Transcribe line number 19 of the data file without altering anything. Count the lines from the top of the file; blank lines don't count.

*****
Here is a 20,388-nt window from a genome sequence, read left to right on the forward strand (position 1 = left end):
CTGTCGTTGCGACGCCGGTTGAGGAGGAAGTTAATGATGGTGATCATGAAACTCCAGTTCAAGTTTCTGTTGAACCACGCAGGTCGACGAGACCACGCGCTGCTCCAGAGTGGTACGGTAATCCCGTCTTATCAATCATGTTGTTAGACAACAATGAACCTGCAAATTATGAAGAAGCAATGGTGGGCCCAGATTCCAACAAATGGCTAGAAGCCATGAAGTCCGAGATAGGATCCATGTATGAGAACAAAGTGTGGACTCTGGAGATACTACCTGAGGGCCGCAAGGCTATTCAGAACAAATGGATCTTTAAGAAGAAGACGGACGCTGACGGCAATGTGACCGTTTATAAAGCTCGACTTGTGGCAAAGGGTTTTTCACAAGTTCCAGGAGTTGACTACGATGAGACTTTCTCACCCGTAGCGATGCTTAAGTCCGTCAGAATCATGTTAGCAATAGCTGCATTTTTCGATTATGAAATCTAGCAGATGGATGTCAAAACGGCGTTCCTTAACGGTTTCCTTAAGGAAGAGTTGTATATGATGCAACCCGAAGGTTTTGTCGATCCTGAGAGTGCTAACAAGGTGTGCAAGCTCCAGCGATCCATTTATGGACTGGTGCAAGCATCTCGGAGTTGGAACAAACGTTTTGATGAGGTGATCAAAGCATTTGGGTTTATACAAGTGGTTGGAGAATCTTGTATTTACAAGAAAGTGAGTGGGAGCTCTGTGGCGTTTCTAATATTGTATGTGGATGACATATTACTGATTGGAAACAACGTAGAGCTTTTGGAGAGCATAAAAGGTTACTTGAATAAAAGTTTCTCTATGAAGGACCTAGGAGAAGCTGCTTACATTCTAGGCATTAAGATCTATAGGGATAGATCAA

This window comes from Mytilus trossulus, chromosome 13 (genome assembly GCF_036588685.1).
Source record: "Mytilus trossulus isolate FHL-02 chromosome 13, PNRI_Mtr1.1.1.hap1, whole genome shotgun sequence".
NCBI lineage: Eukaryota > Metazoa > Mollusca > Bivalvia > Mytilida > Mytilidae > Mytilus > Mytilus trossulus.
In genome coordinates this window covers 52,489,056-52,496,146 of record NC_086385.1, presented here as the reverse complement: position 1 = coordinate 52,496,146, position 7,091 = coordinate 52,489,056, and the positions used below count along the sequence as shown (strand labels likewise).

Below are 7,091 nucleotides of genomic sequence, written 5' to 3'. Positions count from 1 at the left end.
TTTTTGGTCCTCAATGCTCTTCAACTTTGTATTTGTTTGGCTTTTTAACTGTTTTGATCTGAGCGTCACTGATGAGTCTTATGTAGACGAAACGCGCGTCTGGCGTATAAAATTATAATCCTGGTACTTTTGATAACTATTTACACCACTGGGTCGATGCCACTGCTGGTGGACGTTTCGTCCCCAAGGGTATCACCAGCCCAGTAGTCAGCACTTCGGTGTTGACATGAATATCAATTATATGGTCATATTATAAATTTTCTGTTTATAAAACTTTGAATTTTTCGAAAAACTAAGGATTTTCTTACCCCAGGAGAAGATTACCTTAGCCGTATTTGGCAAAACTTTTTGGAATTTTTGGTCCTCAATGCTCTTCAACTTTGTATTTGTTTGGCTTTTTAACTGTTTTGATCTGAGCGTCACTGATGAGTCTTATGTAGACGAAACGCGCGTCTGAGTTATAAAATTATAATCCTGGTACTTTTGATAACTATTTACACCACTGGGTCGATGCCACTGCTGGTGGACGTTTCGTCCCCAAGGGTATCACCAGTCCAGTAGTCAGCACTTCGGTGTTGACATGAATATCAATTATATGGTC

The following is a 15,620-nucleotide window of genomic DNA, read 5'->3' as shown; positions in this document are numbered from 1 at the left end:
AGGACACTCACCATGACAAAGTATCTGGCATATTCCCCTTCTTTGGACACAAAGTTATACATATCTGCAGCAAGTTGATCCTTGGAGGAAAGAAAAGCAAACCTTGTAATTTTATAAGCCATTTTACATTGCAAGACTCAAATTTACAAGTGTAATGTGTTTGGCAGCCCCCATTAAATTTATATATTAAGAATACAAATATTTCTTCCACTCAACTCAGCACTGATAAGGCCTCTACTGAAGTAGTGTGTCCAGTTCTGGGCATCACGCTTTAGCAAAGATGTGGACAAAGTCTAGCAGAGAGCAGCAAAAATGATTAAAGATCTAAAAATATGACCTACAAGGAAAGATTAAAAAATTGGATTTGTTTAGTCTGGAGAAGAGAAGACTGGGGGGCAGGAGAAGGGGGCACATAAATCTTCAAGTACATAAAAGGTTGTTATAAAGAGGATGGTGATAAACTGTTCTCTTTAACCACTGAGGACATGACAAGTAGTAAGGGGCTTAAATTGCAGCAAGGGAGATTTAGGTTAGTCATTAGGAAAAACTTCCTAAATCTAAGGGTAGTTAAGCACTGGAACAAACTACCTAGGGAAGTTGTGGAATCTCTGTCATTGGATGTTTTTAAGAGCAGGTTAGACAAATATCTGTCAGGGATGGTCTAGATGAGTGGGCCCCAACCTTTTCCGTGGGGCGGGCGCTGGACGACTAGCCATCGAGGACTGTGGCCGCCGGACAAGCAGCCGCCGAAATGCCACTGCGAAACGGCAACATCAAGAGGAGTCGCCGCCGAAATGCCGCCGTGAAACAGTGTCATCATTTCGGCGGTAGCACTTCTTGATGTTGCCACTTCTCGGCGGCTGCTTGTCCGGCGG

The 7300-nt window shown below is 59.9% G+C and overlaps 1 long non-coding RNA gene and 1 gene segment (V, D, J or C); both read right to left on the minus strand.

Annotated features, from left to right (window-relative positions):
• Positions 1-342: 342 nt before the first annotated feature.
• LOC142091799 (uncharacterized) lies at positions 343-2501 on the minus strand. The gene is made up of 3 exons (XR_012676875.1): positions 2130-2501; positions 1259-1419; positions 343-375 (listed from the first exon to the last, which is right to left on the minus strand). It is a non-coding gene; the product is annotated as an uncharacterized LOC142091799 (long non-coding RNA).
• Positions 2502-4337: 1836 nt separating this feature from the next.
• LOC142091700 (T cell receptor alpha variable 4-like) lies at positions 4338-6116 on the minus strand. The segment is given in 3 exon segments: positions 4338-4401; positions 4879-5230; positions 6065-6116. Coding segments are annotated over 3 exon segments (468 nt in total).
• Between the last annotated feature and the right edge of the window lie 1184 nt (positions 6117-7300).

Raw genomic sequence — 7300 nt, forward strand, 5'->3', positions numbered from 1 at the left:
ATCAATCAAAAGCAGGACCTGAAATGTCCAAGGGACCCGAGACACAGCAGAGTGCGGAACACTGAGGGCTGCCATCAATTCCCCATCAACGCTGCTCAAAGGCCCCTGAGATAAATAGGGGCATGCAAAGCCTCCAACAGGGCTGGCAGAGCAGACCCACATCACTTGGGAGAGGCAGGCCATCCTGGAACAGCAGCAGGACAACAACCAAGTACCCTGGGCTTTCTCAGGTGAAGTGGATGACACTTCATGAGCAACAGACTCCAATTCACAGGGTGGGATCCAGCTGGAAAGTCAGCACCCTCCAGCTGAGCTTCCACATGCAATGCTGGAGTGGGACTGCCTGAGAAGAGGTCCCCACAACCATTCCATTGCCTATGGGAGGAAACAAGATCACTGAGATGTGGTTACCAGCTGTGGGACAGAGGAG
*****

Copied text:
ATCAATCAAAAGCAGGACCTGAAATGTCCAAGGGACCCGAGACACAGCAGAGTGCGGAACACTGAGGGCTGCCATCAATTCCCCATCAACGCTGCTCAAAGGCCCCTGAGATAAATAGGGGCATGCAAAGCCTCCAACAGGGCTGGCAGAGCAGACCCACATCACTTGGGAGAGGCAGGCCATCCTGGAACAGCAGCAGGACAACAACCAAGTACCCTGGGCTTTCTCAGGTGAAGTGGATGACACTTCATGAGCAACAGACTCCAATTCACAGGGTGGGATCCAGCTGGAAAGTCAGCACCCTCCAGCTGAGCTTCCACATGCAATGCTGGAGTGGGACTGCCTGAGAAGAGGTCCCCACAACCATTCCATTGCCTATGGGAGGAAACAAGATCACTGAGATGTGGTTACCAGCTGTGGGACAGAGGAG